By the time they were teenagers the draft had long been repealed.  They didn’t know any boys going into the army; didn’t have any girlfriends whose steadies were leaving; didn’t have any cousins in service.  The military was for other people; the military was for those who volunteered.  All of their friends were going to college and planning careers.

It seemed strange at first when commenters on this blog would thank me for my service.  I never thought I deserved thanks.  I joined up because I needed to support myself and end my reliance on my family which was on the lowest rungs of the economic ladder.  Why thank me for that?  Tens of thousands still join up for the same reason.

I have three military decorations; 3 medals I am authorized to wear and never do.   Nothing special mind you; nothing for gallantry – but looking back I have acquired a quiet pride in my service over the years.  I did as I was ordered, I went where I was sent.  I lived for 18 months without my new bride and we gave the nation four years of our lives.  She suffered too.  I did my best to be a good soldier and did nothing of which I am or my country should be  ashamed.

I was there to comfort families who made the ultimate sacrifice; to carry out their wishes. And for them I moved heaven and earth. It is they who deserve the thanks of a grateful nation.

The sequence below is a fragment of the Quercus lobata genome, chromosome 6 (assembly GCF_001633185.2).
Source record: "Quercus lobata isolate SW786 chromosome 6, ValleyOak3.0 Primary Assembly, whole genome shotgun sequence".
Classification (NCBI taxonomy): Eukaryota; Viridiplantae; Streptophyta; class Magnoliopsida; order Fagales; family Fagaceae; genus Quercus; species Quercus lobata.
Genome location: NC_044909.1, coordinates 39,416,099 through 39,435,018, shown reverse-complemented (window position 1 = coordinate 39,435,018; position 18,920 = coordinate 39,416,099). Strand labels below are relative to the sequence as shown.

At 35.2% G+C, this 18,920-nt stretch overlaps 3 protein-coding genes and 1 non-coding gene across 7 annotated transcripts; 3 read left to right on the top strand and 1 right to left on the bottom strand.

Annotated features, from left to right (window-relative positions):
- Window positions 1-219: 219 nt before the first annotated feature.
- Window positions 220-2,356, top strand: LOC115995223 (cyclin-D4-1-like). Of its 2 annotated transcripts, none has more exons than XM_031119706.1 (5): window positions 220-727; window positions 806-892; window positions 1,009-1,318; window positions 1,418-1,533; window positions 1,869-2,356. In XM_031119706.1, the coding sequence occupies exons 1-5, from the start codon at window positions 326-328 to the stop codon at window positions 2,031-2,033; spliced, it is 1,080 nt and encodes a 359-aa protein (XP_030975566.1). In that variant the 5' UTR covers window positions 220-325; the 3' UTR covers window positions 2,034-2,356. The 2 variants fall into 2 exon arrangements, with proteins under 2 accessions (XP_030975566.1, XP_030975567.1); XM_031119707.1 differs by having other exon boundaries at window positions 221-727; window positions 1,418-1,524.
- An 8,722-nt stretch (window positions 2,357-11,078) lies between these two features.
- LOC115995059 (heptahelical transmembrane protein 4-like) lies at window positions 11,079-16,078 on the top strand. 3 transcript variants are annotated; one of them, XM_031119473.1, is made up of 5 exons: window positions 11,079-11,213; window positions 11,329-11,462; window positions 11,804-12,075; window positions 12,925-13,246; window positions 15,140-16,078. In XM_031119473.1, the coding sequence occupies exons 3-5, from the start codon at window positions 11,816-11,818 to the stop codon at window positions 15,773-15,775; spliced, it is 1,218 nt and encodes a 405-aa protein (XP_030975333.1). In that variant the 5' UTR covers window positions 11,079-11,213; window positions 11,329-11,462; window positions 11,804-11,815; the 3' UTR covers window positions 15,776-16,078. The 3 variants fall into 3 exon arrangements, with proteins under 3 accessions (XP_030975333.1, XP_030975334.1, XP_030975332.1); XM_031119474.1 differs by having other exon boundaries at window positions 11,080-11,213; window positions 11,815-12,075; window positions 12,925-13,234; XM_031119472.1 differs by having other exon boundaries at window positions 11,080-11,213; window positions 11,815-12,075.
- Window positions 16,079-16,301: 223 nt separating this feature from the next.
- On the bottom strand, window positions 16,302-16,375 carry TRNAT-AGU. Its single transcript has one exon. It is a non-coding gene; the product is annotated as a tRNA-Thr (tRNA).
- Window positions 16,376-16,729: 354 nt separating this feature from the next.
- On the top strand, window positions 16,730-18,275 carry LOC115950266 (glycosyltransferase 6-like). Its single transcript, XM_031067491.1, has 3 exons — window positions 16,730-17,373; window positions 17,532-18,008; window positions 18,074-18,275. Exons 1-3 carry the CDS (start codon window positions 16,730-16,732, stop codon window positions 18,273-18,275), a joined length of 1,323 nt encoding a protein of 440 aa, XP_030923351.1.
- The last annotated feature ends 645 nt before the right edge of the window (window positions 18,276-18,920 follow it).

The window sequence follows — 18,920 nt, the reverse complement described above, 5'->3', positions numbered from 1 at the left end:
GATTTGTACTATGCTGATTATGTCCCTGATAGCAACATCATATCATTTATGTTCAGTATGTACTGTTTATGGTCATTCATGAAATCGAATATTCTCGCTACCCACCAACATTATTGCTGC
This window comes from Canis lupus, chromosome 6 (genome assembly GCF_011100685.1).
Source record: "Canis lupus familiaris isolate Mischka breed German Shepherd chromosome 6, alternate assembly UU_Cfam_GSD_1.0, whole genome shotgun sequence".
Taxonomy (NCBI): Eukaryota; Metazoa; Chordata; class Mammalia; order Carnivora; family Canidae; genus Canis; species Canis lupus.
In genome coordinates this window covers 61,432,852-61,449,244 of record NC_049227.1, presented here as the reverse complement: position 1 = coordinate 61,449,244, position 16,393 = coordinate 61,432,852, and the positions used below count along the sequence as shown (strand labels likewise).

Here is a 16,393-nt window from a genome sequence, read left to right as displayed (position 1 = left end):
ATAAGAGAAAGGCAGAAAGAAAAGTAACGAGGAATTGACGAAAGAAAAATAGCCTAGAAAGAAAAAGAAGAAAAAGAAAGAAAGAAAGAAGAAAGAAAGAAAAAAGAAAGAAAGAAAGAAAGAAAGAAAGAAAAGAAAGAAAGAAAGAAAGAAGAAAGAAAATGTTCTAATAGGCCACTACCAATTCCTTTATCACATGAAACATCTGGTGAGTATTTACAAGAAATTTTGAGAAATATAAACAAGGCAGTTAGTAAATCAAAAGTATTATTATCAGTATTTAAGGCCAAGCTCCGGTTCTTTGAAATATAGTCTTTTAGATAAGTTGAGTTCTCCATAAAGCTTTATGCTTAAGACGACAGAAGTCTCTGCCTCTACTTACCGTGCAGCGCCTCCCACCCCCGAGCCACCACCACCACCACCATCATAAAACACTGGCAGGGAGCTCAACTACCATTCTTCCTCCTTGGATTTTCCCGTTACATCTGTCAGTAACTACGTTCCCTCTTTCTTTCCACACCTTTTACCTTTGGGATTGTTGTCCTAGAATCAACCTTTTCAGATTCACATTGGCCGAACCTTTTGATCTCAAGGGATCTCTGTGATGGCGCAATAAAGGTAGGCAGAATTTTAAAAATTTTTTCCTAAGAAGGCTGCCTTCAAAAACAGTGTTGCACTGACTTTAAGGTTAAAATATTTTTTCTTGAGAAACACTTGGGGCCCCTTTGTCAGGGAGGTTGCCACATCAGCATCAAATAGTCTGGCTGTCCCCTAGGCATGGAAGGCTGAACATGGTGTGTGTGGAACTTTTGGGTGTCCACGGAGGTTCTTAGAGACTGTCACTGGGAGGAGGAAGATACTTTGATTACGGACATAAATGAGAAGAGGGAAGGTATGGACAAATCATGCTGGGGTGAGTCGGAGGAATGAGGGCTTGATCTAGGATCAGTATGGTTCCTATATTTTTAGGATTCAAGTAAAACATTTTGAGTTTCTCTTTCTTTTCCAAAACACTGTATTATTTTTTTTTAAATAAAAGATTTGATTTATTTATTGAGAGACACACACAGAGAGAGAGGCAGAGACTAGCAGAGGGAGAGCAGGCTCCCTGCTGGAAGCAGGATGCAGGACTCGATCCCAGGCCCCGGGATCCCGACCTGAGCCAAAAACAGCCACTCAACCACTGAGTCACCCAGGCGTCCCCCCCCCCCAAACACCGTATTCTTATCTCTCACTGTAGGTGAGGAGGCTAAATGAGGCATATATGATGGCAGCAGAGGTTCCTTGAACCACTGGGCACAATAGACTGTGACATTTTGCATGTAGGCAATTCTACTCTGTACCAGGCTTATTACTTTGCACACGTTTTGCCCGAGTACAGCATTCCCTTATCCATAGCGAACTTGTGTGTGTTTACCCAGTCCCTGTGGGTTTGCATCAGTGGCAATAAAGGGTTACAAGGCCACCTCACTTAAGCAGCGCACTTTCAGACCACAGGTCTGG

Not me.  I always viewed my service as the price of citizenship.

How sad that just a week ago I watched some “veterans” storming the capital ready to overthrow democratic government because their side lost supporting a cowardly President who got 4 deferments and finally showed up with a doctor’s note that said he had “bone spurs.”

Just another con.

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The obverse view of the medal shows the American bald eagle, perched on a sword and palm. Above this, in a semicircle, is the inscription National Defense.

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Not All Who Serve Are Heroes

Ike only needed his stars

How many of you have heard any speech by our leaders recently concerning the military or in front of the military. Usually nothing important is said outside of the usual pap.

Shout outs to the various services: (Got some Marines in the house today!! “Hooyah!!”)

Thank you for you service.  All men and women in uniform are heroes.   The nation was grateful for your nonstop deployments and for the unique losses and burdens placed on you through the past 2 decades of open-ended war.

Obama said in 2015 that the “9/11 generation of heroes” represented the very best in the country, and that its members constituted a military that was not only superior to all current adversaries but no less than “the finest fighting force in the history of the world.”

This is the way we have become accustomed to discussing the military; over blown, limitless praise absent any hint of criticism or skepticism we apply to other American institutions funded by taxpayer monies.